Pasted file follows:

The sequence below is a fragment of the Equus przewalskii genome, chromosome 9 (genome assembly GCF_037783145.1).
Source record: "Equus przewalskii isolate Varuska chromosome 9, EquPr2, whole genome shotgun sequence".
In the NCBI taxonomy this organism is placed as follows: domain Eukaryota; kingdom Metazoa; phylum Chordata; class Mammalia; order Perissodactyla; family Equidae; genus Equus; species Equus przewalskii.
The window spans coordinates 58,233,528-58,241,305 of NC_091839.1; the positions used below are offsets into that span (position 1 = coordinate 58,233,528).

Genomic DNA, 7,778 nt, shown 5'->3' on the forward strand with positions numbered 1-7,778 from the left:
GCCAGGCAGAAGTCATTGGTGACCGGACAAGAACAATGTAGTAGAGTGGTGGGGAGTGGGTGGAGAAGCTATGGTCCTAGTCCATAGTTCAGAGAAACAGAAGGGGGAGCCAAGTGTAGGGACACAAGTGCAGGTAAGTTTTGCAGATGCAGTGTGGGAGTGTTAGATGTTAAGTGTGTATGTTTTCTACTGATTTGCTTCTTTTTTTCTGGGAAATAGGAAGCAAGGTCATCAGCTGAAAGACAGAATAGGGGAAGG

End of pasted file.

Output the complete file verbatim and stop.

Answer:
The sequence below is a fragment of the Equus przewalskii genome, chromosome 9 (genome assembly GCF_037783145.1).
Source record: "Equus przewalskii isolate Varuska chromosome 9, EquPr2, whole genome shotgun sequence".
In the NCBI taxonomy this organism is placed as follows: domain Eukaryota; kingdom Metazoa; phylum Chordata; class Mammalia; order Perissodactyla; family Equidae; genus Equus; species Equus przewalskii.
The window spans coordinates 58,233,528-58,241,305 of NC_091839.1; the positions used below are offsets into that span (position 1 = coordinate 58,233,528).

Genomic DNA, 7,778 nt, shown 5'->3' on the forward strand with positions numbered 1-7,778 from the left:
GCCAGGCAGAAGTCATTGGTGACCGGACAAGAACAATGTAGTAGAGTGGTGGGGAGTGGGTGGAGAAGCTATGGTCCTAGTCCATAGTTCAGAGAAACAGAAGGGGGAGCCAAGTGTAGGGACACAAGTGCAGGTAAGTTTTGCAGATGCAGTGTGGGAGTGTTAGATGTTAAGTGTGTATGTTTTCTACTGATTTGCTTCTTTTTTTCTGGGAAATAGGAAGCAAGGTCATCAGCTGAAAGACAGAATAGGGGAAGG